A Big Aloha for Michael

SPECIAL TO THE TIMES

It didn't take Michael Jackson long to learn how he'd be received in his first U.S. concert appearances since he was accused in 1993 of sexually molesting a teenage boy.

Despite intermittent rain, fans packed the 35,000-seat open-air Aloha Stadium both Friday and Saturday nights to see the pop star in a flashy show that began with him kicking open the door to his personal rocket ship on stage.

As he then peeled off his metallic spacesuit and broke into a scathing rendition of "Scream," a hit from 1995 that lashes back at his critics, the audience responded with screams of their own.

"He is great, great, great, great!" said an apparently awe-struck Zenda Martinez, 30, shaking her body in mock shivers as she left the stadium after Friday's show. A single parent who works two jobs, Martinez flew from Maui to Honolulu for the concert. "I'm going to be a little late for work tomorrow," she said, "but too bad--I saw Michael! If they fire me for this, so be it."

Before he'd even uttered a note, the self-proclaimed King of Pop made history in Hawaii: No other musical act ever had sold out Aloha Stadium. Tickets to the Friday concert--Jackson's first appearance here since his days with the Jackson 5--were snapped up in four hours, so the promoter immediately added the second show, which also sold out quickly. They are the only U.S. stops on Jackson's current itinerary.

"I've never seen anything like it, and I've been doing these things since Elvis," said the promoter, Tom Moffatt. "There's been nothing even close to this--the Rolling Stones, Elton John, Julio Iglesias, the Eagles. . . . "

Some observers have suggested that Jackson, 38, though still beloved overseas, may have lost his luster in the United States after being dogged by the molestation controversy. But there was no sign of that here. Asked about the allegations against Jackson, concert-goers said they either don't believe them or don't care one way or the other.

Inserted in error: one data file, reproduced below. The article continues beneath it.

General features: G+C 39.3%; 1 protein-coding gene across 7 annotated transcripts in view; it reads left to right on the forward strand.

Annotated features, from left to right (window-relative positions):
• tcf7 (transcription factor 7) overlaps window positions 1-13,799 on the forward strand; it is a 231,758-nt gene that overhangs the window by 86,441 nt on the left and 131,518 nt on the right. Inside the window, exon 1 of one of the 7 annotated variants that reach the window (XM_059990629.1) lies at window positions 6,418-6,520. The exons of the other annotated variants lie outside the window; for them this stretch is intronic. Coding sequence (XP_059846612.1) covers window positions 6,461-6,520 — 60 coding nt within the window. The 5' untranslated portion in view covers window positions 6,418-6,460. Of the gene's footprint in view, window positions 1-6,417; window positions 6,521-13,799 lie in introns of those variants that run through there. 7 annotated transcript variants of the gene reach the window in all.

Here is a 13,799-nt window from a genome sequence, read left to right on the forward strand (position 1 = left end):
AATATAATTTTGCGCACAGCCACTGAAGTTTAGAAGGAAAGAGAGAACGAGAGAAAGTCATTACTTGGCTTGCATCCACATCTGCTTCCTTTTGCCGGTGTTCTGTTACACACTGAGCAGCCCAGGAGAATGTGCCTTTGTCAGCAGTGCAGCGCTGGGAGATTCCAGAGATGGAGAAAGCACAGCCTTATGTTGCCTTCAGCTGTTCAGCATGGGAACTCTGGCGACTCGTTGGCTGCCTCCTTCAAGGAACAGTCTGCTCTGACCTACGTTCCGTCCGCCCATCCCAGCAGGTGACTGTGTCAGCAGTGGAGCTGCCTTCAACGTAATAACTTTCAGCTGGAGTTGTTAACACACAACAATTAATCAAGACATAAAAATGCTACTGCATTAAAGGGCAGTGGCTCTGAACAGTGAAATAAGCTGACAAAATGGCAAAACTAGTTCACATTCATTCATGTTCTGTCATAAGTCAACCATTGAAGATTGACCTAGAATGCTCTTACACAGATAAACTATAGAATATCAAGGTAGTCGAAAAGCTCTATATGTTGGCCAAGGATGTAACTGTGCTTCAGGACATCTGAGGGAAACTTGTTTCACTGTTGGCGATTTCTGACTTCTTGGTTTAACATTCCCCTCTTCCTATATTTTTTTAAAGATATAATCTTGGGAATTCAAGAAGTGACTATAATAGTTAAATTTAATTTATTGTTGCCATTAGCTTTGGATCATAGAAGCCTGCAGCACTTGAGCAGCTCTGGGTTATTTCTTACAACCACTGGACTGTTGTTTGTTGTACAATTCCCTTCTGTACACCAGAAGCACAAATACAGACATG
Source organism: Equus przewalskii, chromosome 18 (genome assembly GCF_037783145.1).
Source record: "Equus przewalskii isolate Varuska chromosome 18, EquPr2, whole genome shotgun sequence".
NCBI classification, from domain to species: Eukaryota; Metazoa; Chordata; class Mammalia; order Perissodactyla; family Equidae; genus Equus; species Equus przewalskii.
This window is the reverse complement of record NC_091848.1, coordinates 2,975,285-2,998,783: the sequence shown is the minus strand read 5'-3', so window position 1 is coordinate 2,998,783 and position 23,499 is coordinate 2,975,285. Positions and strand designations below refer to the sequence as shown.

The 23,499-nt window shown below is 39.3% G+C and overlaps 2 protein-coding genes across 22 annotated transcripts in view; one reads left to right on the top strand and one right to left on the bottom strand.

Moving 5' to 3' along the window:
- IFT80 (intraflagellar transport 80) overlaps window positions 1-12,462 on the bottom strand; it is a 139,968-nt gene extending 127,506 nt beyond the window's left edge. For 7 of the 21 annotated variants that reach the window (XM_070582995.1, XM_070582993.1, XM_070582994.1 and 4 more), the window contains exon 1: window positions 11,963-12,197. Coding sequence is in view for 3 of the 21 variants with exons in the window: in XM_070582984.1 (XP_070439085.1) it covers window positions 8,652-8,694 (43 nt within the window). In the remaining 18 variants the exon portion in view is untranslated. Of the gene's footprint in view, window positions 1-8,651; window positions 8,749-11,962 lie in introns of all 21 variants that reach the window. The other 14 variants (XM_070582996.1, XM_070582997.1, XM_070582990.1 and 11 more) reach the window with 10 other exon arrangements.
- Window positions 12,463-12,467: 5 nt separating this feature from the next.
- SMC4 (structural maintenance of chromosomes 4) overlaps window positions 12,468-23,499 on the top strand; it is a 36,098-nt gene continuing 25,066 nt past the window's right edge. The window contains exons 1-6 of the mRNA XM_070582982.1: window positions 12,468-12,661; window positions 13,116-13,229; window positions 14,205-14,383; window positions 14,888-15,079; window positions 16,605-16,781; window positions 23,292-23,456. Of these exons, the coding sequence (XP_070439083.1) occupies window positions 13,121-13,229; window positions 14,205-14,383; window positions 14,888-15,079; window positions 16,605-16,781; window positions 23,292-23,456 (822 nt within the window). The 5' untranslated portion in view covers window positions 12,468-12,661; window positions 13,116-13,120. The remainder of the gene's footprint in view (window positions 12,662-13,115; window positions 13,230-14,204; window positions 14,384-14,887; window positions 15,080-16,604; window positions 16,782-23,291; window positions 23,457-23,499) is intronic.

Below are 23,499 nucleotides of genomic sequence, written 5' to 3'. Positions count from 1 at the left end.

Jackson--who has not toured in the United States since his "Bad" tour in 1989--was leaving on an international tour in August 1993 when he was accused of having sexually molested a 13-year-old boy.

Three months later, he cut short the series of shows, asserting that negative publicity had caused him to become addicted to painkillers. He later reached a multimillion dollar settlement out of court with his accuser. Jackson admitted no wrongdoing and no legal charges were filed by authorities. He subsequently denied on a TV show that he had molested the boy.

"You have to be able to disassociate his image from his talent," said Albert Bediones, who spent $1,000 for four VIP concert passes for himself and family. "We're here for his music. Whatever is in his private life, that's his business."

Promoter Moffatt had anticipated some flak for booking Jackson. "I thought we'd be getting letters from church groups, hate mail," he said. "All we got was one call at 2 a.m. on the answering machine at work."

Many concert-goers said they regarded Jackson's appearance in Honolulu as a once-in-a-lifetime chance to see a legend. Few entertainers of his stature make it to the islands. The most recent big-name act was the Eagles, last year.

"It's an honor for him to pick Hawaii as his U.S. stop," said Uilani Watkins, a thirtysomething devotee. "He's an icon."

Some of those who flocked to the stadium said they aren't even bona-fide fans.